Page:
The Cleanest Village in Asia
A few months ago, I learnt something fantastic about my country, and emerged shamefaced at my lack of knowledge. The cleanest village in the world’s largest continent is situated in a most unlikely location—nestled up in a corner of Meghalaya and shrouded within clouds, Mawlynnong is unknown to most of the world. Maybe that’s why its reputation holds. A two-hour drive from Shillong at most, a sign reads ‘Welcome to Mawlynnong, the cleanest village in Asia. Please keep our village clean’, as you enter the village.
It’s like something out of a fairy tale—The Wonderful Wizard of Oz, perhaps. Narrow cobbled streets bordered with quaint thatched cottages; riotous colours blooming in neatly manicured lawns; babbling streams flowing into clear pools of water; fat little chicks clucking along; tiny faces peering out of windows, and a distant rumbling of thunder bringing the promise of rain.
Down from the Sky View. Photograph by Malavika Bhattacharya.
The village is a tiny collection of around 80 families, a completely self-contained unit. They have their own church, school, and their own way of life. For necessities, they travel two hours to the next town in time for the weekly market. Transportation options are few and far between. There’s the elusive bus, but most just prefer to walk endlessly through forest and rain. Mawlynnong boasts a 100% literacy rate. The society head has made it mandatory for all children to be educated, and there’s an English-medium school that teaches classes one through eight. Life is hard up here in the rainiest part of the Himalayas, but the inhabitants have a permanent smile etched on their faces and a wonderful warmth in their hearts.
They’re an enterprising lot, and have learnt to harvest rain water in the most innovative and eco-friendly ways—in natural stone basins. Every house has a large rock placed outside, with a cavity in its center, to collect rain water. The rain is incessant here! Even the dustbins are eco-friendly. They’re made out of cane and placed just a few metres apart, so there’s never any litter on the quaint, cobbled streets.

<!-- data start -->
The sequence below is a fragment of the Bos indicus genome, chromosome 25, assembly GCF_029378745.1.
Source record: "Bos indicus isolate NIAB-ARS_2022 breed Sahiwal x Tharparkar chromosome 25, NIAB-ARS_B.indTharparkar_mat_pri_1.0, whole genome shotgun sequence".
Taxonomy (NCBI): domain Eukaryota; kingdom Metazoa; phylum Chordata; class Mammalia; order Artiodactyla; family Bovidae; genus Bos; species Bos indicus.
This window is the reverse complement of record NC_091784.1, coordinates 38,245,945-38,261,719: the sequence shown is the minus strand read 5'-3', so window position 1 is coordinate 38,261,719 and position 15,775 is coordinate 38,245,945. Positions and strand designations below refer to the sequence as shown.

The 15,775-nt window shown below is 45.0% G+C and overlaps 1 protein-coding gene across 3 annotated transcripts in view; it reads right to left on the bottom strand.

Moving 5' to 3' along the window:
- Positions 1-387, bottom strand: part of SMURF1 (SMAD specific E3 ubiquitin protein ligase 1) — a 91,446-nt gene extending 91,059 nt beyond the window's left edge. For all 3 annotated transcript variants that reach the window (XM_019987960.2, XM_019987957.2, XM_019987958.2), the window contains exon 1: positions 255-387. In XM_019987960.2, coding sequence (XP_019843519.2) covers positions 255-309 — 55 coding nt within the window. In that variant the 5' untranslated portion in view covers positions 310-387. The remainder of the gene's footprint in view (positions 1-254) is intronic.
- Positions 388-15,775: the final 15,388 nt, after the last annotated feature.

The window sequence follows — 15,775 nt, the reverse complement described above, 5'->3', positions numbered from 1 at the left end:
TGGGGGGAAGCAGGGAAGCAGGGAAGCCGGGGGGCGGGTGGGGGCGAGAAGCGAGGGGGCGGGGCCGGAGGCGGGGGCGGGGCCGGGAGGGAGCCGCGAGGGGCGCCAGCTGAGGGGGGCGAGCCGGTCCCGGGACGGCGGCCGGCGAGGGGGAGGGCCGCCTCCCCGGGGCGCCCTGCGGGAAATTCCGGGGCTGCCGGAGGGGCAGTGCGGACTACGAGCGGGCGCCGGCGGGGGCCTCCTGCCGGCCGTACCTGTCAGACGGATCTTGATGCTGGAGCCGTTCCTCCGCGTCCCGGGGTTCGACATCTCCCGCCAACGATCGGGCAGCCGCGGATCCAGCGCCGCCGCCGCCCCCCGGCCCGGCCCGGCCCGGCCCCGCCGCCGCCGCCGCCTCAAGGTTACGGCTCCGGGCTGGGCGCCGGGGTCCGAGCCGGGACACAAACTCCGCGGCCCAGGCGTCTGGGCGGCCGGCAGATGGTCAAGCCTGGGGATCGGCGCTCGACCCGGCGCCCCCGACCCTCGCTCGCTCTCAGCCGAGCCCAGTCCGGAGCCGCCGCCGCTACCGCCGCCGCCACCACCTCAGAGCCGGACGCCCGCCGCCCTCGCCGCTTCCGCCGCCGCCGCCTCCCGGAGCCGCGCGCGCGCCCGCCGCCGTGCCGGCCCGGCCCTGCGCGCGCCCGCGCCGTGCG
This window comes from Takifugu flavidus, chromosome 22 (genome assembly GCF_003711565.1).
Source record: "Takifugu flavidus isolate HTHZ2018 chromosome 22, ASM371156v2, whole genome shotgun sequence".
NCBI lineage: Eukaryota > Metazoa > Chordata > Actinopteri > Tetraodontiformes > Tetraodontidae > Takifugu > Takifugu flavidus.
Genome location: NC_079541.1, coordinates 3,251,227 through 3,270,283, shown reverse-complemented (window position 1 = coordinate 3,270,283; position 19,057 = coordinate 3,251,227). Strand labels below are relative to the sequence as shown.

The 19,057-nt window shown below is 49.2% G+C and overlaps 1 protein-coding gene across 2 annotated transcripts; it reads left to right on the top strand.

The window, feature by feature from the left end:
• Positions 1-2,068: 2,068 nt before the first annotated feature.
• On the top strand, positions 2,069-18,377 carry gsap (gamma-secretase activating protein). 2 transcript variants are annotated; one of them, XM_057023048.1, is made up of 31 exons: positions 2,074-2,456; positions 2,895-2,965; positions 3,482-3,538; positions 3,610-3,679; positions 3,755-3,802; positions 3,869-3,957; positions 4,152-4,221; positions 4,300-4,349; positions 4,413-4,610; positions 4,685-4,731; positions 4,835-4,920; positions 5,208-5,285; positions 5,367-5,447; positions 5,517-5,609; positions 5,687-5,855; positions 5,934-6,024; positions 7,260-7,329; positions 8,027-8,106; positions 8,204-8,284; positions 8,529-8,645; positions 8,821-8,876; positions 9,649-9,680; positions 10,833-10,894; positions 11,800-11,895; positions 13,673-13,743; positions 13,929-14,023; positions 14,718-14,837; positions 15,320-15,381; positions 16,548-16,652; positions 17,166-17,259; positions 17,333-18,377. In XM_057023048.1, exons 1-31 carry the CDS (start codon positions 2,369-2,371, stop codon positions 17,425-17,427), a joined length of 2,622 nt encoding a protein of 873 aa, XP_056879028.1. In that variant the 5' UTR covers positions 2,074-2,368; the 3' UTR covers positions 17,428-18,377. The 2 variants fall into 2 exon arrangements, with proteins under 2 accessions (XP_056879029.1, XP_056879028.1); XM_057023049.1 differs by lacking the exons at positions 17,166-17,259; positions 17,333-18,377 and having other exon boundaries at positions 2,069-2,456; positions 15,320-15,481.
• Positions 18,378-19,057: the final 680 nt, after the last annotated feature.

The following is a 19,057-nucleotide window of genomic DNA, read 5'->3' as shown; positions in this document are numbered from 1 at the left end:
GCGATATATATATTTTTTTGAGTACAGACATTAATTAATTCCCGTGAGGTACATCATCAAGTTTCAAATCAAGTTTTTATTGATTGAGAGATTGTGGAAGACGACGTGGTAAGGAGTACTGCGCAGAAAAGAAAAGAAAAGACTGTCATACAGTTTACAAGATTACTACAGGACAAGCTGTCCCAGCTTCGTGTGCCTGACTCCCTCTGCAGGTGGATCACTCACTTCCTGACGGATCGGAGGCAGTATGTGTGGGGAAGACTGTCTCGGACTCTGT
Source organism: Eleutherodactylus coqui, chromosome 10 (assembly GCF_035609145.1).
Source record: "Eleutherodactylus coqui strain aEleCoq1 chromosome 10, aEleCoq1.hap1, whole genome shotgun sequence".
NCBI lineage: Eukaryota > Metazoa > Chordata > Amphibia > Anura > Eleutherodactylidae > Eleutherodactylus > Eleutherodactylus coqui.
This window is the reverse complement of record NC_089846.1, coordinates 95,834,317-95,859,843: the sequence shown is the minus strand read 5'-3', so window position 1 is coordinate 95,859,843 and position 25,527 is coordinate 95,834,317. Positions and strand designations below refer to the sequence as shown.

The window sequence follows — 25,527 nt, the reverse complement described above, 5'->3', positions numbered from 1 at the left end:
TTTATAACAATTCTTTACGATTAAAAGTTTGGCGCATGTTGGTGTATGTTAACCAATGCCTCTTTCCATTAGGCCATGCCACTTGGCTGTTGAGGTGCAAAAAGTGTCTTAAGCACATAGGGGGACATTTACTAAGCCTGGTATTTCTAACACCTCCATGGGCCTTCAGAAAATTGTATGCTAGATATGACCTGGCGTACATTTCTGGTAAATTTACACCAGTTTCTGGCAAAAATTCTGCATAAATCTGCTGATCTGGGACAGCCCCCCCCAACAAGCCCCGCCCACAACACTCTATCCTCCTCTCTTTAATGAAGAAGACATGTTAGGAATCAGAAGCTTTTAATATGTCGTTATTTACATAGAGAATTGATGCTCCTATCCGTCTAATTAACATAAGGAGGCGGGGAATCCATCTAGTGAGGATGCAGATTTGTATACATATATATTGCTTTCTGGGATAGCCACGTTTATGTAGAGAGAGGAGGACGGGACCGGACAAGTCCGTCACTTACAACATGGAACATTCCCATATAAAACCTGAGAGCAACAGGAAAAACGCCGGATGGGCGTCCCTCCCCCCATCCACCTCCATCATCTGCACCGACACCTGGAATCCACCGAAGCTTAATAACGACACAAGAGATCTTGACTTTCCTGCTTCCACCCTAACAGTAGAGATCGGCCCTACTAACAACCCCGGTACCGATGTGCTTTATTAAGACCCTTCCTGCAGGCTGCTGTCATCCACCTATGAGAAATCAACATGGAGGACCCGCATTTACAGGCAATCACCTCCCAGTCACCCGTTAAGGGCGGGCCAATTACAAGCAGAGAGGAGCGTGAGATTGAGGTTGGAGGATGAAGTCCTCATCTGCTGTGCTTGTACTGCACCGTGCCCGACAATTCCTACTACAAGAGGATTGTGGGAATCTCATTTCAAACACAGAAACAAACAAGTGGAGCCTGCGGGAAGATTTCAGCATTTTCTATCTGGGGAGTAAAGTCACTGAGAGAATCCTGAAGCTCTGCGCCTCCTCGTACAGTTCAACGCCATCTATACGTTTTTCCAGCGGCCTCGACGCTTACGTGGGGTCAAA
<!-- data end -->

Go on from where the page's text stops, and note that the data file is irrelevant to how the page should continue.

Upon our arrival, our guide Henry greeted us warmly and showed us to the fantastic bamboo tree-houses perched on the highest boughs of the forest. Tourism is a major source of income for this community, and they’ve made every effort to make your visit a unique and adventurous experience. Accommodation options are available in the form of these tree-houses, complete with bedrooms, living room and a machan, all up on the high branches of the forest. It’s all made of eco-friendly products—bamboo, cane, and jute—and the feeling of standing amidst the trees, looking down at the rushing waterfall and clear blue pool, is absolutely ethereal. It’s priced at Rs. 2,400 per night, for a two-bedroom cottage that can house four people.
Henry asked a resident family to prepare a piping hot traditional meal of rice, potato, daal, Khasi-style pork, chicken, and chutney. It was lunch at 11 a.m., with the torrential rain beating down on the tin roof, and it was heavenly. Henry regaled us with stories of the friendly neighbourhood Bangladeshis, the barter system they follow, and the local customs, while we ate and waited for the rain to ease up. The locals are most polite and are happy to speak to you and let you photograph them as they go about their daily chores, resplendent in their traditional Khasi attire.
The residents have also taken the initiative to build a Sky View—quite literally the high point of the trip. This consists of bamboo canes tied together to form a bridge, twisting and winding its way up through the trees, until you emerge high above the canopy on a bamboo platform built on the highest branches of the forest. Surrealistic. I felt extremely Crouching-Tiger-Hidden-Dragonesque, moving from branch to branch on the slippery bamboo canes, criss-crossing across five trees at a sharp incline.
Once at the top, the trees part to reveal an absolutely panoramic, 360-degree view. The dense forest borders with Bangladesh, and the clouds parted to reveal the Bangladeshi district of Sylhet. It’s not everyday that one stands atop the tallest tree in the forest, holding on to the branches for safety, as the wind buffets around the bamboo platform beneath your feet, and looks on as the green of the forest merges into the grey skies at the horizon.